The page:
Without a doubt, writers put bits of their own lives and experiences into their stories. But sometimes it works the other way. I call this The NeverEnding Story Effect.

(I want to point out that my husband says I tend to embellish and slightly alter stories to make them more entertaining, which is totally true. But I swear this is exactly how it went down.)

The NeverEnding Story

I finished my first novel in winter of 2009, two years after deciding to write one. The reason it took so long is because I spent a year and a half reading agent blogs and outlining and researching instead of actually writing.

So when, in August of 2009, my husband and I arrived in Korea for a year of teaching ESL, I told myself that I was going to Do It. I finished teaching at 6pm every day, came home, and wrote for two solid hours without exception.

This novel – forever trunked, by the way – was a sci-fi that involved a pandemic. I called it the Red Virus and decided to make it sort of an accelerated version of tuberculosis. I knew very little about that particular disease, so I researched it and studied the symptoms. A few of my characters started to show those symptoms as the story progressed.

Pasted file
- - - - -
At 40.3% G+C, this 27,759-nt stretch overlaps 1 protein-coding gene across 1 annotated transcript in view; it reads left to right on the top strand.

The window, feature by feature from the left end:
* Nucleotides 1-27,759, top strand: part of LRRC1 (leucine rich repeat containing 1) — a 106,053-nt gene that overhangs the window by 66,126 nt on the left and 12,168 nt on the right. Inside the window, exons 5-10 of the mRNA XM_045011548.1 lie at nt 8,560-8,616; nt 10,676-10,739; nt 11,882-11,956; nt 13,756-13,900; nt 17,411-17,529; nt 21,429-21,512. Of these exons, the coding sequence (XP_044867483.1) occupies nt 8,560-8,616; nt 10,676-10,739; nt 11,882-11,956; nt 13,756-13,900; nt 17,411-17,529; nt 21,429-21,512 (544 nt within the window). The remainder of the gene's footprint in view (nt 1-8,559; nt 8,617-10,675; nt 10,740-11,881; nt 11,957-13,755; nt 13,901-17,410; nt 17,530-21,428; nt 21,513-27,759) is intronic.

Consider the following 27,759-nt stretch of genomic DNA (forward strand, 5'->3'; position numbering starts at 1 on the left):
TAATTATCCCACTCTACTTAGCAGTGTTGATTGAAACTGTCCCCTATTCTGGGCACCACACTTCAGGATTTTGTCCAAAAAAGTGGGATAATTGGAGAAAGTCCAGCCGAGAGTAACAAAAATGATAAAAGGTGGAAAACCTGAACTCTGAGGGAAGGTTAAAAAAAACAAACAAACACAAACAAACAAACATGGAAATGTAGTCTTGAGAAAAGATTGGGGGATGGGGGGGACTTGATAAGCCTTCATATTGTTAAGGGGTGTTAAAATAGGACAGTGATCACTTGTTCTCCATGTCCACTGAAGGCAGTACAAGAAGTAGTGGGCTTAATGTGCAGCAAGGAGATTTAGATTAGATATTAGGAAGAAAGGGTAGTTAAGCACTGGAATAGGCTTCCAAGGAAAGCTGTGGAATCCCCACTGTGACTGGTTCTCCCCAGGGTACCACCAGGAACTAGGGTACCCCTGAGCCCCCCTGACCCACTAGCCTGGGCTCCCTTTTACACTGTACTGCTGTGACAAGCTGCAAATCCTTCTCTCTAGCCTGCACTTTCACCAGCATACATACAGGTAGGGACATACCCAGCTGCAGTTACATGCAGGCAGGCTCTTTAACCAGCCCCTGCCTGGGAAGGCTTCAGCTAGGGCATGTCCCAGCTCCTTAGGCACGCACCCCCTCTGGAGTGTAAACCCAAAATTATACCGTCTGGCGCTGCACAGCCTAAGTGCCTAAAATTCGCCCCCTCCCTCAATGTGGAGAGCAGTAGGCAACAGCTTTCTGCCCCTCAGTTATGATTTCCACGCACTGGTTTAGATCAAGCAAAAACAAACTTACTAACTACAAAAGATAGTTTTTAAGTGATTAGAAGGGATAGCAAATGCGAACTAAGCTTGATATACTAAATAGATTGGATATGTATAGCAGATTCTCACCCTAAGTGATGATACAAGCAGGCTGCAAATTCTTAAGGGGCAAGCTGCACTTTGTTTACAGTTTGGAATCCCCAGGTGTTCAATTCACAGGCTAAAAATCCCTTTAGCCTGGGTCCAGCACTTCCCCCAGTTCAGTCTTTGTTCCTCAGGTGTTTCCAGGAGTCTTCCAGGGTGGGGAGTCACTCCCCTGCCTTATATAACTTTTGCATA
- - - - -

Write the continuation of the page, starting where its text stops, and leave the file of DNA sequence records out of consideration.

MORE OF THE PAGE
Sometime in November, I got a cold that I couldn’t shake. I wasn’t too worried – winter, foreign environment, teaching kindergarten…my immune system was up against a lot. Then the cold symptoms turned flu-like. I went to a clinic and got some meds that didn’t help much.

In the beginning of December, I realized I was closing in on the end of the first draft. I decided that my goal was to finish it by winter break, enjoy the time off of both teaching and writing, then get to revising so I could start querying in the spring.

Not long after that, I started coughing up…gunk. I won’t go into detail, but over the course of a week or so it went from yellow to orange to dark rusty red. I went back to the clinic a few times but nothing helped.

I kept writing, and yeah – I thought about it. That my symptoms matched the symptoms my characters were experiencing. But how psychotic would it make me sound to say that out loud? So I didn’t. I told myself I had the flu and I was maybe a little too into my own story.

I finished the first draft right before winter break. On Christmas Day, I went to the hospital and was diagnosed with a severe case of pneumonia and – you guessed it – tuberculosis.

I ended up on quarantine for a few weeks, and in bed until March. I took tuberculosis meds that made my pee look like Fanta for nine months, and I lost my job. And damned if I didn’t use that time to revise that book and start querying. It ultimately didn’t get me any offers, but it was an important step in my path to publication nonetheless.

Have you ever had a weird parallel between your story and your life?

Advertisements